When an earthquake struck Napa Valley in August 2014, destroying homes and businesses, injuring 200 people and killing one, residents rallied to support their neighbors, donating almost $11 million to the Napa Valley Community Foundation.
If you have any stake in Stockton’s economy, you know the pain of watching residents (a.k.a. super commuters) leave the city to work in the Bay Area every day of the week.
Eight of the world’s 10 largest vegetable seed companies are located near UC Davis, a world leader in plant science and agricultural research. The Capital Region is home to a vast ecosystem at the forefront of advancing food production — here’s how all the pieces come together.
Comstock’s goes behind the screens of @FreeArtFridaySacramento to discuss the importance of accessibility in art and what the duo hopes to achieve with the project.
As an appraiser, I get asked questions about the value of particular home improvements all the time: How much is a kitchen remodel worth? What about a bathroom remodel? Are solar panels a good way to boost property value? My answer is simple, and always the same: It depends. I know that’s frustrating to hear, but there’s a reason why it’s the best answer. So let’s talk about it.
The Sacramento Blue Star Moms provide support to mothers with children in the military, ship care packages to deployed service members, support veteran organizations, promote patriotism, and remember our fallen and support their family members.
Raised in Oakland by a family entrenched in drugs, alcohol and a notorious biker gang, Michael Vercelli says he’s been an alcoholic since age 12. He didn’t attend school until the fourth grade. At age 18, Vercelli says he made the best decision of his life by joining the U.S. Navy.
General Produce, a third generation family business, has been feeding the region for over eight decades.
As annual review season rolls around, managers seize the opportunity to suggest areas of improvement. Unfortunately, training and development expenses are often seen as personal, rather than company (or shared) responsibilities.
Placer County will soon be home to it’s third farmhouse brewery, marrying farm-to-fork ideals with the craft beer craze. Do these breweries offer the area trappings to make it a tourist destination?
The U.S. is the largest wine market in the world, and California produces 65 percent of all the wine consumed domestically. Our industry generates $57.6 billion in annual state level economic activity, which in turn employs 325,000 Californians. It is vital that California wine remain competitive in a global market.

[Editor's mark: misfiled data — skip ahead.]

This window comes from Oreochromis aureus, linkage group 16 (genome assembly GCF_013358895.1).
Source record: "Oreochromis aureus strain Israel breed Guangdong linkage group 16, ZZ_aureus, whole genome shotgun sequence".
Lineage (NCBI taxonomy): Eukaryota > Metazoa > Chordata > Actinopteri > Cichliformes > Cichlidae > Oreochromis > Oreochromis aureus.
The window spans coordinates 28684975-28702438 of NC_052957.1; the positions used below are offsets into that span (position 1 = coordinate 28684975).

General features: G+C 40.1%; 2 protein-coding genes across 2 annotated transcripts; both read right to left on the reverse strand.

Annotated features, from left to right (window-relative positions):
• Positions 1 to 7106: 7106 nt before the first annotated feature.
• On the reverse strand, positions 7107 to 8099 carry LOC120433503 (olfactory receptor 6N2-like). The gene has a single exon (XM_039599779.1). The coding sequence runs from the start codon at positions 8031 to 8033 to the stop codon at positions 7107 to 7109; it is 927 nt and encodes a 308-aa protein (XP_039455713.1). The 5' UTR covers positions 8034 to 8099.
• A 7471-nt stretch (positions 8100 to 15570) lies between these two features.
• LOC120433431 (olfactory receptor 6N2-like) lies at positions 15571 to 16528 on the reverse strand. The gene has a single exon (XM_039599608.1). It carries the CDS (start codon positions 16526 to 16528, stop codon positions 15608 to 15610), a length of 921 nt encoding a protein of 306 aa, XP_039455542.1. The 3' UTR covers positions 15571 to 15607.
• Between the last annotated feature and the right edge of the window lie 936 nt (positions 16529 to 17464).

Catherine and Michael Johnson, co-owners of GoatHouse Brewing offer their insight into the local craft beer scene. For more from the Johnsons, check out “Country Crafted” in our January issue.
We are Families NOW. That’s Families NOW, not tomorrow, not next week. We remove the systemic barriers that cause our children to languish in foster care. We show up, and we speak up at the tables where child welfare policies and funding decisions are made, and in the halls where legislation is passed.
In recent years, the Sacramento region has seen the rise of businesses offering alternative approaches to health and wellness such as float centers, cryotherapy services and community acupuncture practices.
Yet, one has to wonder: Can the market sustain these types of businesses?
As the state’s fiscal watchdog, California State Controller Betty Yee has a finger on the pulse of what is now the world’s sixth largest economy. But her influence reaches far beyond just paying the State’s bills. We sat down with her recently to talk about taxes, climate change and why she is compelled to address issues like human trafficking.
It’s not just Tahoe resorts struggling to sell tickets to members of the country’s largest generation. While millennials make up about 37 percent of all U.S. snowsport participants, older skiers and snowboarders head to the mountain twice as often.
When you really think about it, what are the two pieces of finance that can impact someone the hardest? The answer, we think, is budgeting and credit.
So why is it that we don’t learn about these topics in school?
On March 23, 2010, President Obama signed the Affordable Care Act. I was on the phone with my dad; we were witnessing history together. Not since President Lyndon B. Johnson signed into law the bill that would eventually become Medicare and Medicaid had we experienced such a monumental healthcare shift.
In a way, not much has changed.
At the Golden 1 Center, Sacramento Kings fans continue to wave cowbells at games, having long since embraced the once-insulting apparatus. The grub still costs a pretty penny. The team remains perpetually in a building year.
A new page on a new calendar is always a time of optimism. The pages are blank and I wonder what I will have written on them by the time the year has run its course. But right now, I’d like to slow down and appreciate the year we just enjoyed.